Critical thinking. We humanities professors love to talk about it and love to teach our students how to do it. We like to deconstruct things. In fact, there are many of us who would not know what to do in the classroom if we had to stop teaching our students how to be critical of everything that they encounter in life.
And what would a Christian humanities professor talk about on the way home from church if he or she were no longer allowed to be a critical thinker?
Critical thinking is a good thing. Americans need to do more of it. But it is not, according to Michael S. Roth in a recent piece in The Chronicle Review, the only thing. Anyone who is not a humanities professor, but loves one, will thoroughly enjoy this article.
Roth begins with a topic that has received a lot of attention on this blog: “the anti-vocational dimension of the humanities.”
The persistence of this reputed uselessness is puzzling given the fact that an education in the humanities allows one to develop skills in reading, writing, reflection, and interpretation that are highly prized in our economy and culture. Sure, specific training in a discrete set of skills might prepare you for Day 1 of the worst job you’ll ever have (your first), but the humanities teach elements of mind and heart that you will draw upon for decades of innovative and focused work. But we do teach a set of skills, or an attitude, in the humanities that may have more to do with our antipractical reputation than the antivocational notion of freedom embedded in the liberal arts. This is the set of skills that usually goes under the rubric of critical thinking.
So critical thinking is part of the problem we have in justifying our existence in a higher education culture that, at perhaps more than any other time in American history, is stressing the applied majors and specific training.
Roth offers a nice definition of critical thinking as it plays out in the academy:
A common way to show that one has sharpened one’s critical thinking is to display an ability to see through or undermine statements made by (or beliefs held by) others. Thus, our best students are really good at one aspect of critical thinking—being critical. For many students today, being smart means being critical. To be able to show that Hegel’s concept of narrative foreclosed the non-European, or that Butler’s stance on vulnerability contradicts her conception of performativity, or that a tenured professor has failed to account for his own “privilege”—these are marks of sophistication, signs of one’s ability to participate fully in the academic tribe. But this participation, being entirely negative, is not only seriously unsatisfying; it is ultimately counterproductive.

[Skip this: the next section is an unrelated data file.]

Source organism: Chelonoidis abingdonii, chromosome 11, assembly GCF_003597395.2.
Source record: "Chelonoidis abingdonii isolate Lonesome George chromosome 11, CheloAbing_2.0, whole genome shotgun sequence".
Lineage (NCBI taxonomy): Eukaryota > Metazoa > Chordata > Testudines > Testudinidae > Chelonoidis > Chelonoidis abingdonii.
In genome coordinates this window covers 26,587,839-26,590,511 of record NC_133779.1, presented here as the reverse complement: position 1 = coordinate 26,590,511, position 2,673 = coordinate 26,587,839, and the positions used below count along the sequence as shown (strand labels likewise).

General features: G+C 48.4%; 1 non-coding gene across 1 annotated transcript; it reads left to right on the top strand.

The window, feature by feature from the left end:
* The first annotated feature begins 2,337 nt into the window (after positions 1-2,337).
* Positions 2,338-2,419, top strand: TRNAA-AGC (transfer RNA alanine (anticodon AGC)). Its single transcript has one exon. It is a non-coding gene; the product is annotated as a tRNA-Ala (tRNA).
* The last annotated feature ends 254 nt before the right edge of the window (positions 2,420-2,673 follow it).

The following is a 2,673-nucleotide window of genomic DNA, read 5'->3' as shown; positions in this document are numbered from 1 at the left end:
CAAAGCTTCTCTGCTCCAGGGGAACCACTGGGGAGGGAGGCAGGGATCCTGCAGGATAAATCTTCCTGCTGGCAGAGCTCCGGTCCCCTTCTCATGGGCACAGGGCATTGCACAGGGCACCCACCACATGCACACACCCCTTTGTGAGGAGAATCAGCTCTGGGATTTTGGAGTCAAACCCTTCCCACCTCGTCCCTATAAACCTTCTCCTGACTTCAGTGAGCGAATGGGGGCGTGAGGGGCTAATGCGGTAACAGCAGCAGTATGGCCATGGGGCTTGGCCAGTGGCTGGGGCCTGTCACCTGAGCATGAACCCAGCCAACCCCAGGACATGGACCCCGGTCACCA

But is this all there is?
The skill at unmasking error, or simple intellectual one-upmanship, is not completely without value, but we should be wary of creating a class of self-satisfied debunkers or, to use a currently fashionable word on campuses, people who like to “trouble” ideas. In overdeveloping the capacity to show how texts, institutions, or people fail to accomplish what they set out to do, we may be depriving students of the capacity to learn as much as possible from what they study. In a humanities culture in which being smart often means being a critical unmasker, our students may become too good at showing how things don’t make sense. That very skill may diminish their capacity to find or create meaning and direction in the books they read and the world in which they live. Once outside the university, our students continue to score points by displaying the critical prowess for which they were rewarded in school. They wind up contributing to a cultural climate that has little tolerance for finding or making meaning, whose intellectuals and cultural commentators delight in being able to show that somebody else is not to be believed.
Instead of critical thinking, perhaps the focus of a humanities education should be about developing empathy for those voices that are unfamiliar to our students.
As humanities teachers, however, we must find ways for our students to open themselves to the emotional and cognitive power of history and literature that might initially rub them the wrong way, or just seem foreign. Critical thinking is sterile without the capacity for empathy and comprehension that stretches the self.
One of the crucial tasks of the humanities should be to help students cultivate the willingness and ability to learn from material they might otherwise reject or ignore. This material will often surprise students and sometimes upset them. Students seem to have learned that teaching-evaluation committees take seriously the criticism that “the professor, or the material, made me uncomfortable.” This complaint is so toxic because being made uncomfortable may be a necessary component of an education in the humanities. Creating a humanistic culture that values the desire to learn from unexpected and uncomfortable sources as much as it values the critical faculties would be an important contribution to our academic and civic life.
Here at “The Way of Improvement Leads Home” we have been talking about these things, in the context of historical thinking, for a some time now. But it is always great to hear it again from a different voice.